(recipe, Mark Bittman)
Ground chuck — which generally corresponds to the "20 percent fat" ground meat sold in supermarkets — makes the best burgers; the fat acts to keep it moist. An overcooked but fatty burger will still be moist; a lean burger will be unappetizingly dry.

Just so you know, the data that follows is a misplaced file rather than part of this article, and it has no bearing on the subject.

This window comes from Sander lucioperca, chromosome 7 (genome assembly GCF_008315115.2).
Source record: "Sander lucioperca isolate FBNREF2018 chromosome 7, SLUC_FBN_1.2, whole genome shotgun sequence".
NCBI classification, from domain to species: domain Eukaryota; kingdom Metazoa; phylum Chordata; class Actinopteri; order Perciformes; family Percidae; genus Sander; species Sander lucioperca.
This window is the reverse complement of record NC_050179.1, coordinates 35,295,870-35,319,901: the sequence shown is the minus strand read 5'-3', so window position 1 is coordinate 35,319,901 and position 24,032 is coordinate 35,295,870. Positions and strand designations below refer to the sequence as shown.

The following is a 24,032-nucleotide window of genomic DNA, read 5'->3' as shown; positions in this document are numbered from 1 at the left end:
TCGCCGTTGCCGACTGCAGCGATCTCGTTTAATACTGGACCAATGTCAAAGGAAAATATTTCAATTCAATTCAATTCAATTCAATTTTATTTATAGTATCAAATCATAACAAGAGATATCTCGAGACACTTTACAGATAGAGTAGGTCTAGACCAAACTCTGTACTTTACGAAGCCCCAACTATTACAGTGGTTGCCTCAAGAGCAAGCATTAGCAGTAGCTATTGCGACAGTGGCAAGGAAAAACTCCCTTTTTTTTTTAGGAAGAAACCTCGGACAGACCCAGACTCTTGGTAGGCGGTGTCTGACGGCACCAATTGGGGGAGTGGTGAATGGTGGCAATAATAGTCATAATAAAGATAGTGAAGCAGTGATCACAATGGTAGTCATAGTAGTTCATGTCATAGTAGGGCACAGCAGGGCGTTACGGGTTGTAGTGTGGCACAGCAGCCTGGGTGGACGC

Given concerns about the safety of store-ground meat (E. coli, salmonella, and the like), you might want to try grinding your own meat for burgers. Buy a chuck roast, cut it into small cubes about an inch square, and pulse a small batch (about 1/2 pound) at a time in a food processor. Make sure you don't pulverize the meat and it'll be wonderful. Freeze what you don't use immediately. If you do buy pre-ground meat, most authorities recommend that you cook it to well done (160 degrees) to kill harmful bacteria. Do this once and you're likely to begin grinding your own meat, since well-done hamburgers are often too dry to eat.